Related articles
“How do I become a children’s book illustrator?”
“Can I make a respectable income on freelance illustration?”
“Where is a good place to start with graphic novels?”

Ask the Art Prof: How Can a Visual Artist Regain Satisfaction with Their Artwork?

Final Crit

“Ever since I started studying graphic design, I feel like I exchanged a bit of creativity for professionalism. Nowadays, I feel unsatisfied with my work all the time.   I still love drawing but I used to feel a lot more satisfied when I was younger.  I feel like something seems to lack in my art now.  How can one regain lost satisfaction with their work?”

I know that the majority of the time, I don’t allow myself to indulge creatively. Usually I’m experimenting with some new method or subject.  I challenge myself to do something unfamiliar and uncomfortable because I know that it’s good for me to be doing new things.  I try hard not to sit around polishing my strengths because I want to target my weaknesses in order to build a well-rounded skill set.

I’m going to advise that you do the opposite of what I just described: give yourself the license to artistically indulge. Fully immerse yourself in your greatest strengths, working only with subjects that you feel very excited about. Pick an art medium that you are very experienced with, and can work with fluidly.  If it feels good, then do it. Don’t worry about improving, experimenting, what other people think, etc. just focus on what will bring that sense of satisfaction back. Keep this up for several months and I am confident that you will be enjoying yourself again in no time. I had a professor as an undergraduate student who used to say all the time “if you’re not having fun, you’re doing something wrong.”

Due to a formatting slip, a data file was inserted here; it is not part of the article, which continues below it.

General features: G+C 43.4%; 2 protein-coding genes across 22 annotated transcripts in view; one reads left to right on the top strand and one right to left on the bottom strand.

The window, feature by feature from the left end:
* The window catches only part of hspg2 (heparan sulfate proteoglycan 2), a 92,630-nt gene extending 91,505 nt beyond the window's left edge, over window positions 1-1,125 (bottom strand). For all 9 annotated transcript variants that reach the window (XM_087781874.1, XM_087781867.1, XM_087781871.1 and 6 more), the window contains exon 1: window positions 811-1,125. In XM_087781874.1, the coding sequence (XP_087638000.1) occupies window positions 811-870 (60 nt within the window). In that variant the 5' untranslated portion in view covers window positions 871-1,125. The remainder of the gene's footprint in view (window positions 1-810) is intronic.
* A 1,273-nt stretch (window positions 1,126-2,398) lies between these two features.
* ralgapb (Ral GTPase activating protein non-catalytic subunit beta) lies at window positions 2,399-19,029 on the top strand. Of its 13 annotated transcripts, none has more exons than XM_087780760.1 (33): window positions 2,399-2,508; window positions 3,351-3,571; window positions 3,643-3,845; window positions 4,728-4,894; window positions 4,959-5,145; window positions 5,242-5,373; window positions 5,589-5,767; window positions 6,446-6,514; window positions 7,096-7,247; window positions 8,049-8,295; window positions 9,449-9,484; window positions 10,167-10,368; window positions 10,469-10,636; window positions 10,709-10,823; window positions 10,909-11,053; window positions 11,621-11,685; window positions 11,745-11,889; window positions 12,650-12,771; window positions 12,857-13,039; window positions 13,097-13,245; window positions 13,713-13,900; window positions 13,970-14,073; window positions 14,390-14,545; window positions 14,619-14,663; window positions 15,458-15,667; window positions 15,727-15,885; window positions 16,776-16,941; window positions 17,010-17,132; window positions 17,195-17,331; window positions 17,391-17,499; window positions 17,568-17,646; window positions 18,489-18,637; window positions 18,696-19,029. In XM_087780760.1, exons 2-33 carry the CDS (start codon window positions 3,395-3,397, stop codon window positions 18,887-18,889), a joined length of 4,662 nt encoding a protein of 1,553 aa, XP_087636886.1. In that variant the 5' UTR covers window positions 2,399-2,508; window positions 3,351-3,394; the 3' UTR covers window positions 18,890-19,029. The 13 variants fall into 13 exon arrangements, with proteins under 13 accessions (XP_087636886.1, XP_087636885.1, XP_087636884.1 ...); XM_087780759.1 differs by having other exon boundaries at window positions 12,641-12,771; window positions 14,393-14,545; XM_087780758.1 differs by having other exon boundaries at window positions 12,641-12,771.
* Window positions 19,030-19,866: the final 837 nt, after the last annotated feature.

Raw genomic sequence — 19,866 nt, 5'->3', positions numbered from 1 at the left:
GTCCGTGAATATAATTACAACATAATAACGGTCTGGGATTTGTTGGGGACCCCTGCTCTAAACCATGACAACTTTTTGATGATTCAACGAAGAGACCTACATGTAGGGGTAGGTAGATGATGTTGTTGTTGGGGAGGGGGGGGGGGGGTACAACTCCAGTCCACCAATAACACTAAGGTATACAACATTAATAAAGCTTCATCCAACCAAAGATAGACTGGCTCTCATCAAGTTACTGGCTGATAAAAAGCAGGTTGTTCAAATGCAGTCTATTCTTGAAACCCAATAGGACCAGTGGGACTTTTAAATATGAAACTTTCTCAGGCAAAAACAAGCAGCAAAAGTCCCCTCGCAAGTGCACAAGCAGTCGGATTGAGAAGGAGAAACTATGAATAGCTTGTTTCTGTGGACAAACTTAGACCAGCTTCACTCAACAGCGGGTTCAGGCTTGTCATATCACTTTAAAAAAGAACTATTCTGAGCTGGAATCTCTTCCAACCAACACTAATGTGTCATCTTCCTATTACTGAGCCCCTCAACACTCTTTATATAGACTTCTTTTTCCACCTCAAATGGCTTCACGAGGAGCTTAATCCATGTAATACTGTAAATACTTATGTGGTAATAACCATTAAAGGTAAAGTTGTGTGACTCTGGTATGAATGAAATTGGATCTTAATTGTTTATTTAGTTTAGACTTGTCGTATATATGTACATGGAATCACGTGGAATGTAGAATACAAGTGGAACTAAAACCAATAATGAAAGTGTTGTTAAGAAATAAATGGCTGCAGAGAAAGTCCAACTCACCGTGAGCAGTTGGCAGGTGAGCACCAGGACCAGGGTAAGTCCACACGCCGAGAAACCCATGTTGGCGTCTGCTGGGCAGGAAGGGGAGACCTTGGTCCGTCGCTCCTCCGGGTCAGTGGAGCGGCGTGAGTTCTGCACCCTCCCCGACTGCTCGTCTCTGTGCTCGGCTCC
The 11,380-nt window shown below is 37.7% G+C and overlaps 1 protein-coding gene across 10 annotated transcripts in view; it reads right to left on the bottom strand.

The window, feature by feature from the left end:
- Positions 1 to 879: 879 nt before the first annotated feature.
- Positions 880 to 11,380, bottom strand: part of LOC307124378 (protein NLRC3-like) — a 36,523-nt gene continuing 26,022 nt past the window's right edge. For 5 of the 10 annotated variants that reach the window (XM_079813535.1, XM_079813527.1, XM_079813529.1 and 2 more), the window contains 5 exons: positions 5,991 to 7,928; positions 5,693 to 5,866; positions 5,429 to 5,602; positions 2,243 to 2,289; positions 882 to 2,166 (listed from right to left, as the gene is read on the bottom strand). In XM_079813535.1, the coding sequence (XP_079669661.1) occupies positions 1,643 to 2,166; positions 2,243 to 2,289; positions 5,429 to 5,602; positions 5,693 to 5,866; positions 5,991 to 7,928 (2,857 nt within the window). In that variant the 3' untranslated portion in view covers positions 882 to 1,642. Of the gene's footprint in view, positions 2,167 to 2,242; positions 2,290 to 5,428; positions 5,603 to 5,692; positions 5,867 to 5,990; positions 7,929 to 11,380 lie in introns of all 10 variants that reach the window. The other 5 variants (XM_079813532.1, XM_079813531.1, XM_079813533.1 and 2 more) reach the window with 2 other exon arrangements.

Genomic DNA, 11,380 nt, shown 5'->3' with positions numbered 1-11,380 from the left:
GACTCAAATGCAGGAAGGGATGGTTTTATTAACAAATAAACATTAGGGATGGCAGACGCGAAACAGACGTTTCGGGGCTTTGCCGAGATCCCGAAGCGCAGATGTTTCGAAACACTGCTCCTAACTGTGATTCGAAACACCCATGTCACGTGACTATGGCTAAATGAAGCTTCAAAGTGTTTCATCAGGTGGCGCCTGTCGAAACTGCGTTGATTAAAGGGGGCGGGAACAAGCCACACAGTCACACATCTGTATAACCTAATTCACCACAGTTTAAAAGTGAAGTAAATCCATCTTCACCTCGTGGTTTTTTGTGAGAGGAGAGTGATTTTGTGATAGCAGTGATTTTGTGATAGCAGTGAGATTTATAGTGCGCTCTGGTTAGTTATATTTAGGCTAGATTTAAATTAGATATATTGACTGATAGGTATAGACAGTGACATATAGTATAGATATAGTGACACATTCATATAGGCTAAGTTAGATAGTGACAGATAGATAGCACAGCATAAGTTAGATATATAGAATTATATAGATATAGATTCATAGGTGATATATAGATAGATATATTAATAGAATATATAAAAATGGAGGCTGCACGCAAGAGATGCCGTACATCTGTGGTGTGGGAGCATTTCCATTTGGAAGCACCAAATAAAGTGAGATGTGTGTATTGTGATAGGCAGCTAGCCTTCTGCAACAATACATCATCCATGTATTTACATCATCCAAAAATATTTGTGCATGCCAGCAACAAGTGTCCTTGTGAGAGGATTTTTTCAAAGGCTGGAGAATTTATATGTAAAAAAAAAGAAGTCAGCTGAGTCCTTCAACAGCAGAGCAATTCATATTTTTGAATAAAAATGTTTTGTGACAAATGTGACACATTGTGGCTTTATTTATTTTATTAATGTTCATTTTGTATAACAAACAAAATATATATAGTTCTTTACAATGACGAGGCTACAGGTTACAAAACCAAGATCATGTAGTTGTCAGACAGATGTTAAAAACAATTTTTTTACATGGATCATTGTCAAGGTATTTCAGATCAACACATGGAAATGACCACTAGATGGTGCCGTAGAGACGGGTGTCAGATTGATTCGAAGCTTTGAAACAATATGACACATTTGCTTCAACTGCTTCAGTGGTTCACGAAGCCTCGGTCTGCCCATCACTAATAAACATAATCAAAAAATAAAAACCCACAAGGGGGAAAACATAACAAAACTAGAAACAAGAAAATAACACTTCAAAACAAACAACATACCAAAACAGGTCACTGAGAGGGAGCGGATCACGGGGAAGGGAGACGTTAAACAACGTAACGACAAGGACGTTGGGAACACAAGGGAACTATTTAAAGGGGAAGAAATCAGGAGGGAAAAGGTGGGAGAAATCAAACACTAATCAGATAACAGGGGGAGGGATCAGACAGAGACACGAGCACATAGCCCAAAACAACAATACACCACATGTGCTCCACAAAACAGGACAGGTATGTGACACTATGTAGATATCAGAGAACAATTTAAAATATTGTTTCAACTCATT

Another strategy that you can employ is to think back to all of the artistic experiences that you’ve had in your past.  Try to home in on the experiences that brought you the greatest satisfaction, and attempt to create those circumstances for yourself again.  For me, drawing from a live model has always automatically brought me satisfaction.  At all stages of my life, life drawing is one specific activity that brings me a sense of stability and freedom at the same time. Life drawing reminds me of being an art student, and with that I associate the wonderful excitement and rigor of the learning process. Any time I sit down to draw the figure I know that I am always guaranteed to enjoy myself.


ART PROF is a free, online educational platform for visual arts for people of all ages and means. artprof.org features video courses, art critiques, an encyclopedia of art supplies, and more.

FB    Youtube    Pinterest     Instagram    Twitter    email    etsy


PORTFOLIO VIDEO CRITIQUES
Prof Lieu offers video critiques on portfolios for students applying to art school and working artists. More info.


ART DARES
Every month, we assign a topic for you to respond to with an artwork. We give out prizes in several categories!  More info.


ASK THE ART PROF was a written column in the Huffington Post from about art related topics. Visit our Pro Development page.


Related articles
“Am I actually an artist?”
“How do you gain confidence in your artwork?”
“Do professional artists doubt their abilities?”